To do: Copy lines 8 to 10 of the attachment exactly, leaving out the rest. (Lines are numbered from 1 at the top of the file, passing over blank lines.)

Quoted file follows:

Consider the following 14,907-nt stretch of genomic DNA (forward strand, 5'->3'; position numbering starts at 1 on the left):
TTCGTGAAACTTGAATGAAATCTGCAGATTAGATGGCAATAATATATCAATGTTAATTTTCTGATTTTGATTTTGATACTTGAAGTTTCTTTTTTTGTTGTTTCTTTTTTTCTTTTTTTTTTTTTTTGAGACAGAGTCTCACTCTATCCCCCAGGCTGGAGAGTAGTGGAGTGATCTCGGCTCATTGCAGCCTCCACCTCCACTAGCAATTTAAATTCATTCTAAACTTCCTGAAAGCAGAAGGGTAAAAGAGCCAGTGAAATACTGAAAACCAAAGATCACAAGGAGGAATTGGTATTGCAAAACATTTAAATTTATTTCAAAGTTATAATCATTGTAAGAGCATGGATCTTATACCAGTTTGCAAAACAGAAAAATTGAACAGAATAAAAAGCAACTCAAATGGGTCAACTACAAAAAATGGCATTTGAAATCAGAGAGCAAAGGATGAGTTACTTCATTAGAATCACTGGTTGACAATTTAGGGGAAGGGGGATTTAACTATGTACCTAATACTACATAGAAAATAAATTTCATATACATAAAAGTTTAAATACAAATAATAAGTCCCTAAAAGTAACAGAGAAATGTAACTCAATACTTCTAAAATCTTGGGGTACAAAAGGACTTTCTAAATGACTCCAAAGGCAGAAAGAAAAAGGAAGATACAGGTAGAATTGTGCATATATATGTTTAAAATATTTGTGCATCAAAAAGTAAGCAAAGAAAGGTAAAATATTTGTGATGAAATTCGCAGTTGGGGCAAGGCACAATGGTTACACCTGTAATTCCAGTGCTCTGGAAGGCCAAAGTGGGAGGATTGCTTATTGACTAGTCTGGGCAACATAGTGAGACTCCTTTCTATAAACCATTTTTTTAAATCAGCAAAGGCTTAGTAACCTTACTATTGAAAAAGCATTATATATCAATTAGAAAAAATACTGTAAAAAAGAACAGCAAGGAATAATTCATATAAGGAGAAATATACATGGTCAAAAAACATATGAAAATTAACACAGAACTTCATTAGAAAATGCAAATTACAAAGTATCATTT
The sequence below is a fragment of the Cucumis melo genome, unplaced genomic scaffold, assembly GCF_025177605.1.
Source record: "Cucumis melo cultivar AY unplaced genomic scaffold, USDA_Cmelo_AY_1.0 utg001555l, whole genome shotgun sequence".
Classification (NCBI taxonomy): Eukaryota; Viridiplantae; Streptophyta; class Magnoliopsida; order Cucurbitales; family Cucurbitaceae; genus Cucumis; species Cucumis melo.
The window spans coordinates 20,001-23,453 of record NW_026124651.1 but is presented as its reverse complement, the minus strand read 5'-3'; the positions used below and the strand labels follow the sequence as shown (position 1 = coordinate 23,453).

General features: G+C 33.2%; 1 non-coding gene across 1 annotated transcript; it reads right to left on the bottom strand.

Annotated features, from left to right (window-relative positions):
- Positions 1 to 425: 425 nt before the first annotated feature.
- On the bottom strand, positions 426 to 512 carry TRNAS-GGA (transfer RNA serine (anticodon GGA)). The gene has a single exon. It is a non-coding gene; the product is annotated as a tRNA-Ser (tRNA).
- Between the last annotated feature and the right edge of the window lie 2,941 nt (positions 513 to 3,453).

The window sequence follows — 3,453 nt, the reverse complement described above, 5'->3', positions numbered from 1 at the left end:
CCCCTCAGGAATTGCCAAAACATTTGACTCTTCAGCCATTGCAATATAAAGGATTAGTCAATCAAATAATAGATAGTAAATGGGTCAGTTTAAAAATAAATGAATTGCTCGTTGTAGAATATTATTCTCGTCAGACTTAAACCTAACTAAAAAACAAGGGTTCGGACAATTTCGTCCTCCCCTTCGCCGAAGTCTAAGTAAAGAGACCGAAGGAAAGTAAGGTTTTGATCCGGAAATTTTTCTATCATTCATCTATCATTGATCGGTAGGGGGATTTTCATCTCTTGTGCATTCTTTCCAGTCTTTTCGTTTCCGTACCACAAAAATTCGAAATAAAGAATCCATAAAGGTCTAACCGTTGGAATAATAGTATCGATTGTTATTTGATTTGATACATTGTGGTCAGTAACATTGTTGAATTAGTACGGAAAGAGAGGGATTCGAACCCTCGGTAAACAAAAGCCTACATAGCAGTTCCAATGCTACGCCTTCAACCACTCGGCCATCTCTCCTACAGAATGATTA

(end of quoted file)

Annotated features, from left to right (window-relative positions):
- Positions 1 to 425: 425 nt before the first annotated feature.
- On the bottom strand, positions 426 to 512 carry TRNAS-GGA (transfer RNA serine (anticodon GGA)). The gene has a single exon. It is a non-coding gene; the product is annotated as a tRNA-Ser (tRNA).